It is hard work at the quarry. You need an entire team of excavators to dig down around the base of the tree just to expose the prized roots. Once exposed, you need strong saws and iron muscles to excise them from the somnolent, black dirt. I have heard stories that the earth actually moans when you pull the roots out. They’re like infected teeth. If you dig down enough, you will see that the roots are not growing from this earth. They are growing from the stone that is the jawbone of the mountains.

You can only imagine how hard and heavy that forgotten stone is and how precious. The roots are hard and heavy and probably very old, but the trunks of the trees and everything you can see of them from town—their broad-shouldered branches and their sharp, green blades all cresting at a delicate, curled crown—is young. For the few of us who are curious, we have come to wonder if the specimens have been there since the beginning of time. It’s the roots we’re after. The mighty trees above ground we see everyday, they are just shoots. It’s almost like their majesty is something the roots want you to be satisfied with, like a safe-guard and distraction from the real treasure. But what have the roots been keeping us from? And what of the stones?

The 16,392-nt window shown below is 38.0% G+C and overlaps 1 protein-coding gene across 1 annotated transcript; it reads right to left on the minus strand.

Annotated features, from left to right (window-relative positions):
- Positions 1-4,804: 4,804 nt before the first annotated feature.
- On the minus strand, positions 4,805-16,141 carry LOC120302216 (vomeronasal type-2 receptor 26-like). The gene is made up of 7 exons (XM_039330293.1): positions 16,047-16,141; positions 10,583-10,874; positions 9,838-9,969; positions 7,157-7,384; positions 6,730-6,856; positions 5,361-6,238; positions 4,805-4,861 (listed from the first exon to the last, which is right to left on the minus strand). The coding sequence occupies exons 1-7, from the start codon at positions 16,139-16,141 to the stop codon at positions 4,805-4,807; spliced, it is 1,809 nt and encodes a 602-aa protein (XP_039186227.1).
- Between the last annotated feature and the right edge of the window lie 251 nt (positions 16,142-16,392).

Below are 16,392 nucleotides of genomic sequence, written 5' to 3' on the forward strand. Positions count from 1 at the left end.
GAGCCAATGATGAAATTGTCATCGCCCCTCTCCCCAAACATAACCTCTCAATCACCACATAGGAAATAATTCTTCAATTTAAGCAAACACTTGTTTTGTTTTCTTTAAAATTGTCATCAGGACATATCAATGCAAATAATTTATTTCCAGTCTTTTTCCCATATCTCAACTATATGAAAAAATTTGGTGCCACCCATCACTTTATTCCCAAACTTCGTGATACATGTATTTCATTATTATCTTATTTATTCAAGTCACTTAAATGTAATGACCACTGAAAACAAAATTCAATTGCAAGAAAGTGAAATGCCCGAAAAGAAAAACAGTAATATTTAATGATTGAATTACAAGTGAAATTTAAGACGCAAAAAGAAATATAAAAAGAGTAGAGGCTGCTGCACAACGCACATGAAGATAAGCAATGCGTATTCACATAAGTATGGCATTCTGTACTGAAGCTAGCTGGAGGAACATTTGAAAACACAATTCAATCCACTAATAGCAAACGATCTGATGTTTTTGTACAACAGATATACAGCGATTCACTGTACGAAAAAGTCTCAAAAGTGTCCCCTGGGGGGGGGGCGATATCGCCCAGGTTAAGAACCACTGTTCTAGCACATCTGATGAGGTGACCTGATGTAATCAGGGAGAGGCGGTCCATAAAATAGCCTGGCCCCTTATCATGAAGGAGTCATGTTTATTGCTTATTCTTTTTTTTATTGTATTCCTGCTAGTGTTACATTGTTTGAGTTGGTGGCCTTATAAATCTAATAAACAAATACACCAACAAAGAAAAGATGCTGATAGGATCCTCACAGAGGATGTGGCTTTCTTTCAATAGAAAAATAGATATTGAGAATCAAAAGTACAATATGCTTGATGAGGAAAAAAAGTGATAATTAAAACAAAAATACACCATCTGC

As for the trunks and the branches of the trees, they are good for building roofs and piling on top of each other to make the walls of our houses. The trunks and the branches are softer. You can make clothes out of the trunks if you slice them thinly. As for the branches, of course the lords living on the mountains have hundreds of archers with bows made from them. That is why they win in any battle.

For as long as anyone can remember, it has always been the lords with their archers on the high places leading us in the valley. They are our gate to the rest of the world through which the world receives the goods of our mysteries and the lords receive strange arts. The lords are wealthy. Not wealthy with goods only, but wealthy because they live on high places. From there they can see what is beyond the valley like they own the world. They can see everyone down in the valley, too. Meanwhile, we live with the constant reminder that we must climb, we must dig, we must work and move if we are to rise every day and rise for the rest of our lives.   

My uncle had been the quarry master during my entire childhood until he came to work with me and my father in the mill. All the heavy lifting at the quarry for decades left him more or less crippled. His legs were bowed, his back twisted. My uncle knows a lot about the wood and how it must be handled. When my father encouraged my uncle to keep working not at the quarry but in the mill, my father had the good of the mill in mind. It was not a branch extended out of the goodness of his heart.